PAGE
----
I am 12 weeks post op, BA. I have resumed my weight lifting routine on a much lighter side. When can I resume push ups, dips, pull ups and bench pressing? Can any of these exercises damage the position of my implants? And finally why do they "climb up" or push up when I lift heavy weights, is it dangerous? (I have been using my band when i am lifting to keep this from happening) Thank you!! Its so hard to find info on weightlifting and BAs.
Weight Lifting After Breast Augmentation
Doctor Answers 22
Weight lifting after breast augmentation
Weightlifting after breast augmentation
After 12 weeks, you should be able to resume all of your exercises and activities that you were doing before surgery, including weight lifting. You may want to start on machines and hold off on free weights until you feel comfortable with the motions. Check with your surgeon just to me sure.
It sounds like your implants are under the muscle so muscle contraction may push them up.
Lifting Weights After Breast Implant Surgery
As a plastic surgeon in Los Angeles, the most common question patients ask is when can they return to exercising and lifting weights. I typically allow my patients to go back to chest exercises after 4 weeks. The reason why your implants move up when you lift heavy weights is because of "deformation activity." What is happening here is that you pectoralis muscles are contracting and literally pushing your implants upwards and sometimes outwards too.
I would clear your exercise routine with your surgeon, but at 3 months, it should be safe to resume exercises such as dips, pull/push ups and bench press.
Hope that helps and good luck!
Dr. Babak Dadvand
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Weight lifting after breast augmentation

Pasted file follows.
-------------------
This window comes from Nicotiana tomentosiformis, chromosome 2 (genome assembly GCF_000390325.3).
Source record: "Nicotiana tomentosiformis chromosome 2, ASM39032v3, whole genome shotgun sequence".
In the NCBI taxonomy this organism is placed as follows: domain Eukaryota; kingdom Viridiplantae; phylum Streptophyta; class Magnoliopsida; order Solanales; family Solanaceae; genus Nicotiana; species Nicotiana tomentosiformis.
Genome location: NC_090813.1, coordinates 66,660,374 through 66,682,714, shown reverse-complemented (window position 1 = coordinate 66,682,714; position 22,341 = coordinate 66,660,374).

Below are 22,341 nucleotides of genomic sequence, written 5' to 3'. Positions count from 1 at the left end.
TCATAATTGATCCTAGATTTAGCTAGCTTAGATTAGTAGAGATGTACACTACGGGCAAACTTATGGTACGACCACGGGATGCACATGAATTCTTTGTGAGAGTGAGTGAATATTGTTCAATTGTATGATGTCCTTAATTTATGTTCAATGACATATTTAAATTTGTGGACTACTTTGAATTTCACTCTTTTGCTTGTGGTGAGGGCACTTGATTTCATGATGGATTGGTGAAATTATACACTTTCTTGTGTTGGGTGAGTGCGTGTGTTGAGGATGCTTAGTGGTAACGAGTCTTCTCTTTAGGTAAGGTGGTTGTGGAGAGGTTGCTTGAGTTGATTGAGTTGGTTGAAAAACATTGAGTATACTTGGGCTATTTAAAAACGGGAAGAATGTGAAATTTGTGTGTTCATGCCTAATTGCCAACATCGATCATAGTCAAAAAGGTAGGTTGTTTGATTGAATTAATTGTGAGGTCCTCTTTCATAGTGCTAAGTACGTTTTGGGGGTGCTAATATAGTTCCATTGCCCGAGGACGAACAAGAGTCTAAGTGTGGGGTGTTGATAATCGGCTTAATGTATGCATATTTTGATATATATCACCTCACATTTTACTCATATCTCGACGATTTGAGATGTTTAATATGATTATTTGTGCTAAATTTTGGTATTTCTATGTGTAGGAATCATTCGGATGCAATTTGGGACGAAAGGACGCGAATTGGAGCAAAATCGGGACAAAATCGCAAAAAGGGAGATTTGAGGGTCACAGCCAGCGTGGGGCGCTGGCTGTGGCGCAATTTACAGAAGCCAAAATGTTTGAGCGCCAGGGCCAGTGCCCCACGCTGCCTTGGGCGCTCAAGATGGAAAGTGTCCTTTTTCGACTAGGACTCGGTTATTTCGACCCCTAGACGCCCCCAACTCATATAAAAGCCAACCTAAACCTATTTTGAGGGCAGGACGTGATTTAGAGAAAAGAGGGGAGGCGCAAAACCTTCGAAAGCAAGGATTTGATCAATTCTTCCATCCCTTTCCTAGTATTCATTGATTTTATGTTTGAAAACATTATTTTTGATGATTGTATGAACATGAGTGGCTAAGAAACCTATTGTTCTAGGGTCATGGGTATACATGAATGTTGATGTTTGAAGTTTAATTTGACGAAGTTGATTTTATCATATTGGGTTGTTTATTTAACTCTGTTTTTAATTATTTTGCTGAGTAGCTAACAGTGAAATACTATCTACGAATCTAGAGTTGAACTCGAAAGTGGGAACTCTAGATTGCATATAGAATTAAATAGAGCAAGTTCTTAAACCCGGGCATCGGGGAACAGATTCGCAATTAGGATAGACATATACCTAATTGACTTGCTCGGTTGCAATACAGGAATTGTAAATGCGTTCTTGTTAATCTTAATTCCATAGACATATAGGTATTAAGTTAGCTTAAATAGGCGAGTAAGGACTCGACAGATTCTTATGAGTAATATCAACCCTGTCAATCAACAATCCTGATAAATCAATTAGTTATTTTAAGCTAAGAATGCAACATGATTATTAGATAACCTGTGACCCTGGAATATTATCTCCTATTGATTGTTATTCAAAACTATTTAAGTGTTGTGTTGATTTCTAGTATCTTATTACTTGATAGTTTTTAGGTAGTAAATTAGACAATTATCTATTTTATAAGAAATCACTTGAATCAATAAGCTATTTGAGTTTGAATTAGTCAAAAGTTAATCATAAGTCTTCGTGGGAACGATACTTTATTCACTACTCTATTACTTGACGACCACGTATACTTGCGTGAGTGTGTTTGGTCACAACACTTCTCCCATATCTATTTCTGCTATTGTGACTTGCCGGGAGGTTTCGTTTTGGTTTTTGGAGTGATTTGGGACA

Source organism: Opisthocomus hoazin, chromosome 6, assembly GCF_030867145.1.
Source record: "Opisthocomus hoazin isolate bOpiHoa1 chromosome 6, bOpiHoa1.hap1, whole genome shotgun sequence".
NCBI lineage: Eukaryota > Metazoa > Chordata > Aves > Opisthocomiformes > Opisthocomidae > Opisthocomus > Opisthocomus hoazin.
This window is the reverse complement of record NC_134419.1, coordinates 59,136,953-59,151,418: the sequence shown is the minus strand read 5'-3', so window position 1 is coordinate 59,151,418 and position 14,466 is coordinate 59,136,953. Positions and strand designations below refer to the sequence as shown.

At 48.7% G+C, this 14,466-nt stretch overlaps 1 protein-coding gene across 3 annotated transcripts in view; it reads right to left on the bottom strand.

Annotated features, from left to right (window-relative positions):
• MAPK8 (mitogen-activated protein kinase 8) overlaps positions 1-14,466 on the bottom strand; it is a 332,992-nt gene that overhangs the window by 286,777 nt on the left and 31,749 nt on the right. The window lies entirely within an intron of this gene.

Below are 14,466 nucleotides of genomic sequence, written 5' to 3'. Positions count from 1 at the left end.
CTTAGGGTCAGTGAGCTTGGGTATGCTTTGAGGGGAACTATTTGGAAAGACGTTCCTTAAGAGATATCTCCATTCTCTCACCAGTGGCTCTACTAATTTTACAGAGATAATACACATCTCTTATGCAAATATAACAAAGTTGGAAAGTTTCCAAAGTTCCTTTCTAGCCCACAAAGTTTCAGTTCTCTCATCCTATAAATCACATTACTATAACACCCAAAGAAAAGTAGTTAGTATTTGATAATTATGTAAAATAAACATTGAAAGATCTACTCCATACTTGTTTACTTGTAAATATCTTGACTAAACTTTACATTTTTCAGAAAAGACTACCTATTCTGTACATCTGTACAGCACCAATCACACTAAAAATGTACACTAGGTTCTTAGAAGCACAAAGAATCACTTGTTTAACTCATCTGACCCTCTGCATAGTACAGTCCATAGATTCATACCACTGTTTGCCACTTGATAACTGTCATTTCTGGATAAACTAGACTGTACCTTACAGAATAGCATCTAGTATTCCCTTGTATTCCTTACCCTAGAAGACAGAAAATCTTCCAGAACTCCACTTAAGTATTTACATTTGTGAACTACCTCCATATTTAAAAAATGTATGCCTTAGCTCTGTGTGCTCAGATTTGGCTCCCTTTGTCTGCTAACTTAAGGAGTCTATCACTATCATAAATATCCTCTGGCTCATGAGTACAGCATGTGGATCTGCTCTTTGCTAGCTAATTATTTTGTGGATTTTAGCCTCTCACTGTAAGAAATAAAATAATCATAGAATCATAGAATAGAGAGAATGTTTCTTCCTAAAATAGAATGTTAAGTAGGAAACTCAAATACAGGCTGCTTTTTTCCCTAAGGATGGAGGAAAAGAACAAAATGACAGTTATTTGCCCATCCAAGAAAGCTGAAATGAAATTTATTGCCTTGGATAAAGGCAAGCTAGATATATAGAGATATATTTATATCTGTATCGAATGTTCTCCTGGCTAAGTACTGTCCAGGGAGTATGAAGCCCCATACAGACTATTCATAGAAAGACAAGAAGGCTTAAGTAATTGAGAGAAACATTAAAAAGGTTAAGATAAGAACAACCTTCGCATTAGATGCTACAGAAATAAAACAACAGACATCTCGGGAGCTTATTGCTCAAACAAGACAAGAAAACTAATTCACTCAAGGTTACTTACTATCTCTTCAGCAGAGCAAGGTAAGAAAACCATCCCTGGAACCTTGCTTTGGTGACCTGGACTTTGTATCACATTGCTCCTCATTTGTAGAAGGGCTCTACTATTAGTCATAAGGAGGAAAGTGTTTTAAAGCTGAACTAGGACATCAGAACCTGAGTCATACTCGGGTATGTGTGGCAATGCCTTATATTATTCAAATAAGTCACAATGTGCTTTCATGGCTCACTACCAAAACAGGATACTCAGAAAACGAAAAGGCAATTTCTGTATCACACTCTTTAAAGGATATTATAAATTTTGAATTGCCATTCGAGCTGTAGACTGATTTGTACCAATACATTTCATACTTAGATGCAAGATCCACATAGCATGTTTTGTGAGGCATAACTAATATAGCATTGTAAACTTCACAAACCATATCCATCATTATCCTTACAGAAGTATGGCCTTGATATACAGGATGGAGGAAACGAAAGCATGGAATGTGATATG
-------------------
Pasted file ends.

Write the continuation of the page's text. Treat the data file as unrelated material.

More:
I feel that after 12 weeks you have a capsule holding the implants in place but heavy weight lifting could still possibly move the implants out of position. I encourage my patients to get back to pec exercises after 8 weeks but at a permanently lighter level. Ask your doctor what they want you to do.
Weight lifting after Breast Augmentation
Heavy Physical Activity after Breast Augmentation
I generally recommend that my patients refrain from heavy lifting or physical activity for 6 weeks to prevent implant migration. At this point, I encourage the patient to listen to their body and slowly progress activity over several weeks. If you feel a pulling, tearing, or stretching sensation, decrease your activity level. If you are without problems, continue to slowly progress until you reach your full activity level.
I wish you a safe and healthy recovery.
Paul S. Gill, M.D.
Gill Plastic Surgery
Houston Double Board Certified Plastic Surgeon
When can I lift weights after breast augmentation?
Great question and one that I am always asked by my very active Colorado patients. In my practice, I suggest that patients begin light exercise about a week after surgery and limit their more strenuous activities (e.g.: yoga, pilates, weight lifting) to around 5-6 weeks after surgery.
Even after that, many patients will notice some elevation of the implants the day after but this is simply temporary spasm of the pectoralis muscle and will usually resolve with breast implant massage.
Surgical techniques for breast augmentation had dramatically improved over the last 10-15 years and, as a result, patients are getting back to normal activities very quickly with minimal downtime and much less discomfort.
I hope this helps!
Breast augmentation and weight lifting
I tell my patients to wait 6 weeks after surgery before resuming any upper body exercises. At this time, the implant should be well-settled in its new position. As far as the implants moving during exercises, this is a common occurrence with implants placed under the muscle. That motion is unlikely to change much with time. Also, there is a low chance of harming the implants by lifting heavy weights.
Breast Implants and Exercise
Most my patients are allowed to resume their normal exercise routine six weeks after surgery without limits. It would be a good idea to check with your plastic surgeon, as they have all the necessary information with which to make the decision in your case.
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These answers are for educational purposes and should not be relied upon as a substitute for medical advice you may receive from your physician. If you have a medical emergency, please call 911. These answers do not constitute or initiate a patient/doctor relationship.